Yesterday was DAY 38 of New Zealand in lock down as we fight the COVID19 pandemic.
One of the most painful things about the global fight against COVID19, has been watching nations that New Zealanders have been told to look up to for generations stumbling from one failure to another. It would be particularly painful for the senior generation of New Zealanders including the 600 remaining World War 2 veterans who went away to help fight Nazi Germany and fascist Italy.
For many New Zealanders though, despite various concerns about COVID19, there is a growing sense of confidence that we can stand on our own two feet. For some, including myself looking across the Tasman Sea to Australia, we are again being made to realize that despite the differences we have on things like climate change, Australia’s anti-refugee and asylum seeker stance, that we are at the end of the day lucky to have them as neighbours. Australia’s progress and its similar recognition that having New Zealand as its neighbour first world neighbour is significantly beneficial, has been one of the driving forces in recent weeks propelling moves to consider how to reopen the Trans-Tasman border.
It will be tempered sorely though by the sadness and the disgust at how America, a country that successive generations of New Zealanders have been encouraged to look up to as a role model, seems bent on tearing itself to bits. A combination of the following factors (among others) has crippled America’s ability to fight the COVID19 pandemic.
- The lack of a comprehensive plan to fight COVID19,
- The lack of political unity between Republicans and Democrats against a common foe
- The failure to establish a universal health system that everyone can access without having a massive bill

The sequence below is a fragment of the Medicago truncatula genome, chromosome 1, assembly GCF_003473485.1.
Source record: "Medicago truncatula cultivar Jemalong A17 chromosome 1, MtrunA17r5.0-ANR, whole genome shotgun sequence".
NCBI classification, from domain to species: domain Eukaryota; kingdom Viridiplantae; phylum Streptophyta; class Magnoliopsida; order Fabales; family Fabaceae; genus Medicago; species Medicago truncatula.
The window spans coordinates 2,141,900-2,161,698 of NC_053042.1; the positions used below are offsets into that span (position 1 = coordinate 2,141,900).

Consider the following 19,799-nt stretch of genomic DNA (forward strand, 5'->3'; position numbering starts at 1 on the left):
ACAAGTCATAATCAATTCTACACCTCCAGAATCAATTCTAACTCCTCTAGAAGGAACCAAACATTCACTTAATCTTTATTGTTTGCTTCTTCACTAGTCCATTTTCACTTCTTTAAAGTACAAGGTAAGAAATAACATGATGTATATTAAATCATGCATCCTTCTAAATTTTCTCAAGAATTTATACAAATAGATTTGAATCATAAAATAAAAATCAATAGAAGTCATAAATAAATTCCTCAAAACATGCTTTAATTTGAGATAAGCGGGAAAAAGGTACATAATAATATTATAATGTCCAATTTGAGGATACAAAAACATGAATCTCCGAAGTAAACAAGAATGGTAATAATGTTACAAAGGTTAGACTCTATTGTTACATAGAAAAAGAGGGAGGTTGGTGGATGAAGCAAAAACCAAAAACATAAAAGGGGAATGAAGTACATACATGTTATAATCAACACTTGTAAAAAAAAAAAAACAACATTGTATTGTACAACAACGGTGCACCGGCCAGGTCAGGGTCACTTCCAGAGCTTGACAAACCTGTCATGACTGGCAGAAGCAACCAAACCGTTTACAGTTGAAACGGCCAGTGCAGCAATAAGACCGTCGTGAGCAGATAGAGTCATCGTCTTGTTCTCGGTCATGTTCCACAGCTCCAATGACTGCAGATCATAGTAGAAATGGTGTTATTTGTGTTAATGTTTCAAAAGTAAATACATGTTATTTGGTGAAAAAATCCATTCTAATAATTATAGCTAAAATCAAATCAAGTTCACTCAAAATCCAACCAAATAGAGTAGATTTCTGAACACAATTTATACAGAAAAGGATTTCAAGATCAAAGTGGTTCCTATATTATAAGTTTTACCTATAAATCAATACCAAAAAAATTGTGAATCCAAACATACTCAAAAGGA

- The contempt shown by the United States Government for science
- The attempts by U.S. President Donald Trump to make political mileage out of it
The deliberate attempts to divide the country by Mr Trump will have constitutionalists worried for the future of the Republic. When a sitting President encourages an armed mob to occupy the state legislature to prevent the State Governor and others from carrying out their statutory duties, and days later an armed mob proceeds to do exactly that, is there not some sort of serious threat to the country?
I do not know how much we can trust the American response because of these factors. The United States might be one of the last countries to have ready access to New Zealand in the post-COVID19 climate.
It is not just the United States that has utterly failed. The United Kingdom is not doing so brilliantly in dealing with COVID19 either. Prime Minister Boris Johnson, had to isolate for a significant time after being diagnosed with the flu and having to spend nights in an Intensive Care Unit, initially promoted “herd immunity”. This is where the virus is allowed to spread throughout the United Kingdom and that people recovering from it are presumed to have developed immunity to COVID19 in the future. It was extremely dystopian in its methods, which the harshest commentators strongly suggested that Mr Johnson’s government wanted the elderly and vulnerable who may be immuno-compromised to die. The backlash was so severe that within a few days it had been dropped. Nevertheless, the decades long mismanagement of the National Health System and the associated under funding is likely to scar the United Kingdom long after COVID19 is beaten.
Although the United Kingdom has exited the European Union, its ability to clamp down on COVID19 might be hindered by the fact that it no longer has such ready access European Union resources. The failures by the N.H.S. are not entirely its fault and no matter where the United Kingdom goes post-COVID19, it will most probably be haunted by the many avoidable victims of one of the biggest medical disasters of recent times.
As New Zealand works its way forward, despite the mistakes we have made, our response was strong and decisive compared to that of the United Kingdom and the United States. Hopefully a year from now we will be able to look back and say it actually was a job pretty well done on our part.